Sweeping Reform On The Horizon?
In the U.S., there is both an overwhelming number of companies that do not offer workplace retirement-savings plans as well as a large percentage of employees who do not take enough advantage of employer retirement-savings plans. In fact, it’s estimated that nearly 40 million Americans do not have access to workplace retirement saving plans. AND, for those who are saving, two-thirds are not saving enough to fund their retirement.
Both scenarios pose major problems. Without enough money saved for retirement, older adults find themselves working much longer than intended or becoming a burden to their families and society.
It has been 13 years since the Pension Protection Act of 2006 was adopted. That was the last time Congress enacted any comprehensive retirement legislation. Since then, the retirement marketplace has implemented several retirement-related products as well as financial wellness tools and retirement spending strategies. However, innovations in the retirement arena have not kept up with the times.
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Fortunately, lawmakers seem to have finally gotten serious about retirement security and expanding American workers’ access to workplace retirement plans. The Department of Labor recently proposed regulations for associate retirement plans (ARP). These plans would allow businesses to band together under one administrative umbrella to offer retirement-savings plans to employees. In addition to ARPs, there are several politicians working to rectify this retirement savings issue. The good news is, both political parties believe in working to resolve this problem. The following is a look at more retirement plan legislation that is on the table:
Expanding Workplace Coverage
Under this new proposal, the plan is to enhance the incentives for and simplify the administration of retirement plans. This would include proposals in the bipartisan Retirement Enhancement and Savings Act (RESA). The proposed legislation also plans to:
- Increase incentives for small business owners to offer qualified retirement plans by significantly increasing the tax credit for offering a plan.
- Add a new credit that encourages plan designs with an auto-enroll feature (with the ability to opt out).
- Allow business owners enough time to decide whether or not to adopt a qualified retirement plan by extending the deadline until their tax return due date.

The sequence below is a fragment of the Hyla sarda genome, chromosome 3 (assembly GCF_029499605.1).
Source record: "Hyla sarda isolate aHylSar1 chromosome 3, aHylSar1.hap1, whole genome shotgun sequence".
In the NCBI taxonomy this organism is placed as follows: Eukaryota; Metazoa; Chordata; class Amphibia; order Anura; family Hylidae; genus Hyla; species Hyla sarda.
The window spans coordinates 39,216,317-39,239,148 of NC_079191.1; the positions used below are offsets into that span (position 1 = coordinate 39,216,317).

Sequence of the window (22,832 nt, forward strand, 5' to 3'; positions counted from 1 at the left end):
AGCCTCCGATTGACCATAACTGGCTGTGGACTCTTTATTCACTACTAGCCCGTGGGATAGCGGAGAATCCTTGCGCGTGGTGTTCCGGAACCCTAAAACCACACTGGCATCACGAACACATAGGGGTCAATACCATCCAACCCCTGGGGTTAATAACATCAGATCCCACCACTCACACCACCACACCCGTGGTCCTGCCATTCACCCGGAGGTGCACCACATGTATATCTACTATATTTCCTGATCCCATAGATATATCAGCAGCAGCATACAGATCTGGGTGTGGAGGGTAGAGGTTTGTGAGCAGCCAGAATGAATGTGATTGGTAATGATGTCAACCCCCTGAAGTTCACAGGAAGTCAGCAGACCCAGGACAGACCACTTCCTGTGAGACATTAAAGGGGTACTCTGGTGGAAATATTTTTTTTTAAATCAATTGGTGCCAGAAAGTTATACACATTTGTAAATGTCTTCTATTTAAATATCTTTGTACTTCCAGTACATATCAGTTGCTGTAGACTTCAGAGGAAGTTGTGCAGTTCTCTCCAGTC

- Give increased flexibility to plan sponsors to choose an administratively streamlines 401(k) safe harbor plan with generous employer contributions for employees.
Many small business owners do not currently offer retirement plans because of the various challenges; this proposed legislation aims to encourage them and make their decision easier and beneficial.
Automatic IRA & Automatic Retirement Plan Bills
The intention of these bills is to close the national retirement plan coverage gap while imposing a minimal burden on business owners. The bill would require employers with more than 10 employees that don’t sponsor a workplace retirement plan to offer and automatically enroll employees into a payroll-deduction individual retirement account (an auto-IRA). This goal is to leverage existing private-sector solutions in the marketplace instead of resorting to a government-run program. Currently, five states have implemented auto-IRA programs, which are in various stages of rollout.
The Automatic Retirement Plan Act is also pending. This would require businesses with at least 10 employees to have a workplace retirement plan with automatic enrollment.
Either of these bills or a combination of the two, could bring the most sweeping reform to the retirement system since the Employee Retirement Income Security Act of 1974.
Retirement Parity for Student Loans & Retirement Security and Savings Acts
This legislative proposal strives to answer the troubling question, “How can I save for retirement while I am paying off student loan debt?” Under this plan, employees can receive employer matching contributions into their 401(k) plan account based on their student loan repayments, which would be treated as if the employee were contributing to their 401(k) plan. Employees would not miss out on any “free money” or employer-matching contributions. Student loan payments that are matched would be treated as elective deferrals for purposes of the nondiscrimination test.
Other topics that have been discussed to help the retirement-savings problem include reducing required minimum distributions from 401(k)s and IRS, reducing costs for small businesses to offer such accounts, making it less risky for employers to offer guaranteed income annuities and requiring plans to annually tell workers how long their nest egg is projected to last.
Hopefully, with many lawmakers pushing this retirement plan legislation, the U.S. will soon see an uptick in workplace retirement plans offered, an increase in participants and a rise in contributions.
By Angie Isakson, QKA (Dublin office)